How many evolutionary biologists are really Dawkins-ites?
|October 18, 2006||Posted by O'Leary under Intelligent Design|
Non-Darwinian evolutionary biologists may start to speak up in greater numbers as more ID conferences are held. An ID conference sometimes spotlights those who do not want to be called Darwinists or Darwinians, irrespective of their views on ID.
Readers may recall that at our University of Toronto ID conference a couple of weekends ago, I ran into an interesting biochem textbook author named Larry Moran, an evolutionary biologist who does not seem to be a Darwinist or a Darwinian. He proposes an alternative.
He wants to be called an evolutionary biologist , which is fair enough to describe what he does for a living, but I suspect that virtually every one of his colleagues who is a fanatical Darwinist on the issues under discussion will want the same title.
Meanwhile, many people mean by “evolution” Richard Dawkins’s ultra-Darwinism. That is, Dawkins has come to define what evolution means. No mean feat for Dawkins, especially if he is wrong.
As I noted in By Design or by Chance?, one of Dawkins’ editors has commented on his status as a cultural icon:
If you’re an intelligent reader, and you read certain literary novels that everybody has to read, along with seeing Taratino movies, then reading Richard Dawkins has become part of your cultural baggage. (p. 104)
With all due respect, I think you’re getting a lot of mileage out of lumping the kooks in with real scientists and covering them all with the “Darwinist” label. It allows you to attack and make fun of the kooky non-science in “The Universal Darwinism” while impugning real scientists by implication.
Well, of course, blowing off the silliness about the infidelity genes or the God meme is certainly easier than slogging through actual news but – call me unlucky, I’ve always preferred the news beat. And there would still be plenty of folly to send up if the Darwin cranks packed themselves off to Quaoar for a very long vacation.
I think Larry needs to face up to the role he and his colleagues have played in this state of affairs. It’s no good telling me he disowns the Darwin cranks. He should go tell them.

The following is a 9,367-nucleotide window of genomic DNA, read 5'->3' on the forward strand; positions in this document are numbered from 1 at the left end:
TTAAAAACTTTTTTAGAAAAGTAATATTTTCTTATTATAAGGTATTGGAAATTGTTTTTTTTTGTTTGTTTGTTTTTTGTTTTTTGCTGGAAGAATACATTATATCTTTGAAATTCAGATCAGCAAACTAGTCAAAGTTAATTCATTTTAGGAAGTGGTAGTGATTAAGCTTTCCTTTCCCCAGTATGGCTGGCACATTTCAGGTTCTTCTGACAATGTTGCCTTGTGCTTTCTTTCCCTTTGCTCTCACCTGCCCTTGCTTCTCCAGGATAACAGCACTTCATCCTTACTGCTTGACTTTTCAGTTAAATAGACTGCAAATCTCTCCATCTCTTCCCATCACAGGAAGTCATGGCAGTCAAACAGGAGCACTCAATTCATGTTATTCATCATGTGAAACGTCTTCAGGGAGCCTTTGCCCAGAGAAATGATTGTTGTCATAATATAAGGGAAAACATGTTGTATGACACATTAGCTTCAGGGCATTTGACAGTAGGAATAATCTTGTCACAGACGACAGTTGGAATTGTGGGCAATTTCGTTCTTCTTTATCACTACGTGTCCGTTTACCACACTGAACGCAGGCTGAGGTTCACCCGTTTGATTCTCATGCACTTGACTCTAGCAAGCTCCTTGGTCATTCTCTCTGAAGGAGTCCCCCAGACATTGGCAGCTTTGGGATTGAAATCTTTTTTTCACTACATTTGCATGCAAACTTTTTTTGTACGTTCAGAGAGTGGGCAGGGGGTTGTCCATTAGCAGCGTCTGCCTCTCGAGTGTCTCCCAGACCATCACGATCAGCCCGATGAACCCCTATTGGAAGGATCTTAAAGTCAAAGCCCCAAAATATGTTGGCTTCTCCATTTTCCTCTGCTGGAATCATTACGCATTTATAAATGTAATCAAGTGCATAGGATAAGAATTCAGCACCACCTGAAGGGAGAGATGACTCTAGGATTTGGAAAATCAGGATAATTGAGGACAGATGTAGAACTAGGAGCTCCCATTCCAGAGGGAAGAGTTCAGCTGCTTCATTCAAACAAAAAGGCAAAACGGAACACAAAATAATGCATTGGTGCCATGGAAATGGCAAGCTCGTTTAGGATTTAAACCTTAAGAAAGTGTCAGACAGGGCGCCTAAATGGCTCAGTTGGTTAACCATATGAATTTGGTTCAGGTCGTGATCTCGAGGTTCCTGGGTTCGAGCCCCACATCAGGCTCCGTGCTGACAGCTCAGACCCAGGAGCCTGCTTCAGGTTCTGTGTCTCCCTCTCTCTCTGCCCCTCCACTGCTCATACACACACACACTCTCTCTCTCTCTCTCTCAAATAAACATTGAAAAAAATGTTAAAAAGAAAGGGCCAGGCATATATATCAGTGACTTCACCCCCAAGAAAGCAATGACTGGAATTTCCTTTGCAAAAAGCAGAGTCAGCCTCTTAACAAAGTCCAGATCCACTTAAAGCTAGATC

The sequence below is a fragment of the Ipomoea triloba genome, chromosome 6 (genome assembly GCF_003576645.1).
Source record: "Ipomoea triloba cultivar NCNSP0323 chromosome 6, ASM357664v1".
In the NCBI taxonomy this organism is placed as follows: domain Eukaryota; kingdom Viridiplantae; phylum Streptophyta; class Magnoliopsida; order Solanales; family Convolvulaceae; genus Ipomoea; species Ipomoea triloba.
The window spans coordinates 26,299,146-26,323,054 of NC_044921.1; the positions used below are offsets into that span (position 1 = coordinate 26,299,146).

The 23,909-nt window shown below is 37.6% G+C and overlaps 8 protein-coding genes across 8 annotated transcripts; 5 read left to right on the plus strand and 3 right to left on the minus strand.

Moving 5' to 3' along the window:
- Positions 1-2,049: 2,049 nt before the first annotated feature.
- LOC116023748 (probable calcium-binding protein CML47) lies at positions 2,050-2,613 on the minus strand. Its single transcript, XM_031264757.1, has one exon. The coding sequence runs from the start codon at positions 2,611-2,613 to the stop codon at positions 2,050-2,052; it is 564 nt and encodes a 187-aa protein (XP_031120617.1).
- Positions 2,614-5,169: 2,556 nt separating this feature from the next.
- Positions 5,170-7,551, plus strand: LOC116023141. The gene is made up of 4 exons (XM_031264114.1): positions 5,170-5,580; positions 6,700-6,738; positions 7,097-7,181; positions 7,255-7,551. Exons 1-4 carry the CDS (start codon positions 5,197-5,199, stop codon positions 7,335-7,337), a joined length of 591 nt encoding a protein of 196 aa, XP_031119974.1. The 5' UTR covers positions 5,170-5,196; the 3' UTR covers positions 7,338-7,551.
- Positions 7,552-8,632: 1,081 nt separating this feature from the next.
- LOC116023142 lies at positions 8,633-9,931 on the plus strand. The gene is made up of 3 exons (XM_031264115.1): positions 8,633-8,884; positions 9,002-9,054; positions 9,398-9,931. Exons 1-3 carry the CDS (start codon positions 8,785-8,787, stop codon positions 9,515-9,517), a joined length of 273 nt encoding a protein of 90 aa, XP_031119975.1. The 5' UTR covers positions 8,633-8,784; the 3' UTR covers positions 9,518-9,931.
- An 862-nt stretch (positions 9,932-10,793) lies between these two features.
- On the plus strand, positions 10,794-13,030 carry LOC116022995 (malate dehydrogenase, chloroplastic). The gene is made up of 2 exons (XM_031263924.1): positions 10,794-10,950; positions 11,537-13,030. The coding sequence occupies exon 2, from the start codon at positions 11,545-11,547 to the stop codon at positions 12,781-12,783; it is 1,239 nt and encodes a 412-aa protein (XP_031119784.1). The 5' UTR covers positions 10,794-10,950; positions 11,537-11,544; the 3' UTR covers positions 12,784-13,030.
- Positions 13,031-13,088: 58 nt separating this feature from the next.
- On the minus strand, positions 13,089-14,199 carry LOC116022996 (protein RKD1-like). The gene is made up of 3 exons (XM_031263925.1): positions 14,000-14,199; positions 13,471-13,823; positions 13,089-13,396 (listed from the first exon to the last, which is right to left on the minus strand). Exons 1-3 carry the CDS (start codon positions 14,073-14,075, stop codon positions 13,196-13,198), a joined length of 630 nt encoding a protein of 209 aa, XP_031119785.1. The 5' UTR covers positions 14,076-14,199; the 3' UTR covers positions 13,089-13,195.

Meanwhile, Larry has sent me a link to one of his essays “Evolution by Accident”, and I have now read it. He seems to be far more a Gouldian than a Dawkins-ite. Gould’s misfortune was to die in 2002, and his more Dawkinsian colleagues lost no time in telling the world his failings (See By Design or by Chance?, pp.108Ã¢â‚¬â€œ13.)
Larry writes, in part,
Excellent arguments have been advanced to prove that most of evolution is due to random genetic drift and that’s the position I take. Thus, in a discussion about the role of chance and accident in evolution I would say that most of evolution is accidental because of the frequency of drift vs. selection. Note that this says nothing about the perceived importance of these mechanisms. That’s a value judgement. Some evolutionists think that adaptation, or evolution by natural selection, is the only interesting part of evolution. These evolutionists don’t deny that random genetic drift occurs; instead, they simply relegate it to the category of uninteresting phenomena. Others, like me, think that random genetic drift is far more interesting than natural selection because drift is responsible for junk DNA, molecular phylogenies, molecular clocks, and DNA fingerprinting.
On Darwinism, he writes,
Technically, Darwinism can be construed to mean only evolution by natural selection so this is an acceptable way of avoiding the topic of drift. However, if you read closely, you’ll see that these writers are often very sloppy about using “”Darwinism” to describe their interests. The term often fills in for all of evolution in a sort of rhetorical sleight of hand. Thus, this group of chance-deniers tends to eliminate chance from evolution by re-defining evolution so that it only applies to natural selection. As you might expect, those who choose to eliminate chance by redefinition are usually the same people that are only interested in natural selection (see above).
All of which reminds me of the huge uproar last year when Stu Pivar, a friend of the late Steve Gould, told me that Gould was rather an indifferent Darwinist, and Darwinists charged in to protect Gould’s reputation from the imputation of heresy.
Larry seems to think I benefit from the Darwin cranks but seems unwilling to confront the role that he and his colleagues play in giving them a social power they haven’t really earned.
I wonder if evo bios can only allow themselves the luxury of questioning a given dogma, as long as they all close ranks in that way when under threat. A sort of angry religion without God or the church kitchen? Sounds like Hull to me.
Anyway, a commenter at the Post-d, wants to know, what about ID and genetic drift?